Blackrock, whose brand iShares is the world’s largest provider of exchange traded funds, predicts a stark rise of index funds and ETFs in the UK wealth portfolios.
Based on its analysis of more than 600 portfolios over 2017 and 2018, Blackrock estimates that index funds and ETFs currently make up 20 per cent of wealth portfolios in the UK. The asset managers giant predicts that this will grow by 50 per cent in two years.
Blackrock said that assets in tracker funds will grow to $0.5trn (£0.4trn), making up 30 per cent of UK managed assets. Blackrock reasoned this estimate on some of the trends it observed in the UK market – such as the recent legislature or technology and market developments.
According to New York-headquartered firm, post-RDR investment management trend of outsourcing to discretionary fund managers and central investment propositions supports index strategies. Blackrock adds: “In tandem with this, an increased fee transparency under Mifid II is shining a light on exactly what people are paying for, which favours indexing and putting ETFs and index funds at the heart of portfolios.”
Blackrock also named the rise of robo-advice as a driver behind its prediction. Blackrock says: “[….] robo-advice and digital wealth management move into the mainstream and make investment accessible to more people than ever, indexing is often the hidden engine – providing the building blocks for portfolios that can be scaled to accommodate different investment styles and efficiently adjust to asset growth.”
Lastly, the asset manager said that many UK platforms are well set-up to provide an access to index funds and many “are working to establish the capabilities to efficiently trade ETFs as well,” which would in turn provide investors with bigger choice.
The asset management trade body, Investment Association’s latest annual Asset Management Survey, published last September, found that the proportion of funds under management in passive strategies stood at 13.5 per cent at the end of 2017 – which it said was a “a slight increase compared to 2016, but more than double than in 2008”.
However, it also said that “flows into equity tracker funds have decreased as a proportion of overall sales over the last three years, suggesting that new money into funds is more likely to be directed towards actively managed strategies than passive ones.”
IA’s data on passive strategies however did not include ETFs, “showing incomplete picture.”
The IA noted that “the growth of ETFs in the UK will also influence the prevalence of passive assets.” The survey mentioned that ETFs are in early stages in Europe, and “majority still lies with the institutional market in the UK.”
In May, IA said it would include exchange traded funds in its sectors.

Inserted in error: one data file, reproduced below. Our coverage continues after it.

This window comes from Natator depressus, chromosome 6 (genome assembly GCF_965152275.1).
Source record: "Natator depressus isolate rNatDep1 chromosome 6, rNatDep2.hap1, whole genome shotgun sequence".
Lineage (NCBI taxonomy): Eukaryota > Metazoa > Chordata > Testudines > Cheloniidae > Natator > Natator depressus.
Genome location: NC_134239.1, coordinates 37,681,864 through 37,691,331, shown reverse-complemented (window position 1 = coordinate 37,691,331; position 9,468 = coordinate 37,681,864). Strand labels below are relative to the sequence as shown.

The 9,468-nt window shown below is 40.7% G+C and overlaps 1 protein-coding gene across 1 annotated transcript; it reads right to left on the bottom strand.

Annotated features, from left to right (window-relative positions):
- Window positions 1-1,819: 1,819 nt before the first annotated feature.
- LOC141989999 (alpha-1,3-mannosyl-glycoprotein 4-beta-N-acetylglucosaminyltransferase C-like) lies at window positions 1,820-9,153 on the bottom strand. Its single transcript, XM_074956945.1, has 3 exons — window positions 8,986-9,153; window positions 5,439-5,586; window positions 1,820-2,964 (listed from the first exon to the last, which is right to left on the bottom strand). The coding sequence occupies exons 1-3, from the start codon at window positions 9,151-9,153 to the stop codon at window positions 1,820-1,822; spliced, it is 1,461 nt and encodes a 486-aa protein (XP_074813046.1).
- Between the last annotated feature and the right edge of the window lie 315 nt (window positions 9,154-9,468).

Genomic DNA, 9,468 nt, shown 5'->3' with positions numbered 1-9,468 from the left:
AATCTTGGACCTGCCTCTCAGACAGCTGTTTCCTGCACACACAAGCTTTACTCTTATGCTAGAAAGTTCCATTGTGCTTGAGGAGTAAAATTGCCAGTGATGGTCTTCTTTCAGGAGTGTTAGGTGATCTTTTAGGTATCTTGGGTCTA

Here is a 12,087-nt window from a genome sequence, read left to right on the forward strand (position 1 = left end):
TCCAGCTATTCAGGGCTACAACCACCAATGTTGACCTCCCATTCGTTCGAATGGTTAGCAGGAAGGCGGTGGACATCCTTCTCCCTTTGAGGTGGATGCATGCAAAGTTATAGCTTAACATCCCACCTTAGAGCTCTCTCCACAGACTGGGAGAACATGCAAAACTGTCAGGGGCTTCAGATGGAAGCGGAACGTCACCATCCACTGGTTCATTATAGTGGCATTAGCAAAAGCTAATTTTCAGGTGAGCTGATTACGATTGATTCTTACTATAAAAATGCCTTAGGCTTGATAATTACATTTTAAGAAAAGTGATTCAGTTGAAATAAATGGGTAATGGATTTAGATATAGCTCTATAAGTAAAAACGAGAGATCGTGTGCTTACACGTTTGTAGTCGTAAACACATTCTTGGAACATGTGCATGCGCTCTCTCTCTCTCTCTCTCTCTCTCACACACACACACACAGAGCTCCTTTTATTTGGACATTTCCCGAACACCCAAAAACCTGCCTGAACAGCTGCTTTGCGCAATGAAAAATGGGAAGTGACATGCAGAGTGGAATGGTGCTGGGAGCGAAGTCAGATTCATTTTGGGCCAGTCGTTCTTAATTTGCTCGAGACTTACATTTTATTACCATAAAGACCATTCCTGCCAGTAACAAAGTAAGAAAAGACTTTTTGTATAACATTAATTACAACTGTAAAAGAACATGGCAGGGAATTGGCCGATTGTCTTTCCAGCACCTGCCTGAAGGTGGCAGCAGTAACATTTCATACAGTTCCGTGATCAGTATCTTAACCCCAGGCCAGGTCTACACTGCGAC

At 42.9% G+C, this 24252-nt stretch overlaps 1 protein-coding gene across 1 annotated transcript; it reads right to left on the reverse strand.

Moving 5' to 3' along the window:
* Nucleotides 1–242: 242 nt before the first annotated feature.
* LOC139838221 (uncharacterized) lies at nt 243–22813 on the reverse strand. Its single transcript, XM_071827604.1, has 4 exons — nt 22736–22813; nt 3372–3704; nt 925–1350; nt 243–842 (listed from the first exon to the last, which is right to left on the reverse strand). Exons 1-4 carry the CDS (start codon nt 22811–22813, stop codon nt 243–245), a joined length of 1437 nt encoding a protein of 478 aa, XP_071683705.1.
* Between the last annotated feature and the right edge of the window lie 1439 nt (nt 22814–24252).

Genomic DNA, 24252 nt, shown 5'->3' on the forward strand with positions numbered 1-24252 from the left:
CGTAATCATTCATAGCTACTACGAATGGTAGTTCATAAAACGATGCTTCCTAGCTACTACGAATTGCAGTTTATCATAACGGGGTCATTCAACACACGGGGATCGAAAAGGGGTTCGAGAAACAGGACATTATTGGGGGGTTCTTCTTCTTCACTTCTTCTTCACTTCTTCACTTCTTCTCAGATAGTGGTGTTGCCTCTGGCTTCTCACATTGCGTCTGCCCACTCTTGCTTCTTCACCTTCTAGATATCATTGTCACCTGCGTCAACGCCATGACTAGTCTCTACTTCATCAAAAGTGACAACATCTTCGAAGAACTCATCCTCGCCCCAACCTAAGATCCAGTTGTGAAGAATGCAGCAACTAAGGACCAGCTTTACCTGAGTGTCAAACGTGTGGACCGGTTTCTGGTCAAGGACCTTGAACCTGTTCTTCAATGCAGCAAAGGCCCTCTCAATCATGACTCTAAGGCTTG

Blackrock’s head of iShares UK Joe Parkin says: “We’ve reached a pivotal moment in the UK investment story. There is growing recognition that many of the habits and processes that have got us to where we are today have become outdated and won’t meet the needs of clients in the future.
“The investment industry is beginning to stir and respond, and while change won’t happen overnight, the direction of travel is clear and irreversible.
“Our role as an investment provider and partner is to equip our clients with the best tools possible for building efficient and cost-effective portfolios, irrespective of the wrapper they choose.”
Blackrock has been upping its presence in the market. In April, it created a role of the head of UK within a major shake-up of its global business. The company said at the time the UK “is one of its most important businesses globally with over $840bn of assets managed on behalf of British institutional and wealth clients.”
Novia Financial chief executive Bill Vasilieff says: “We are seeing a growing demand on our platform for indexing from both advisers and DFMs including ETFs and mutual funds.
“Investors are increasingly focused on understanding the characteristics of what they hold within their portfolios, and how the different components interact to deliver a specific outcome.
“The transparency of holdings and choice of exposure that indexing provides means they are fast becoming an important ingredient in portfolio construction.”
Brewin Dolphin head of digital channels and investment solutions Gareth Johnson says: “Seven years on from RDR, helping our clients reach their goals has involved evolving our proposition to the changing dynamics in the market.
“More advisers than ever are outsourcing their discretionary portfolios and, with a greater focus on costs, it is increasingly important to scrutinise drivers of portfolio returns.
“This is not about active vs passive, it is about having access to the broadest range of strategies so that we can meet the needs of our clients, or clients of advisers, more efficiently. Index strategies are an important and growing part of the mix in helping us achieve that.”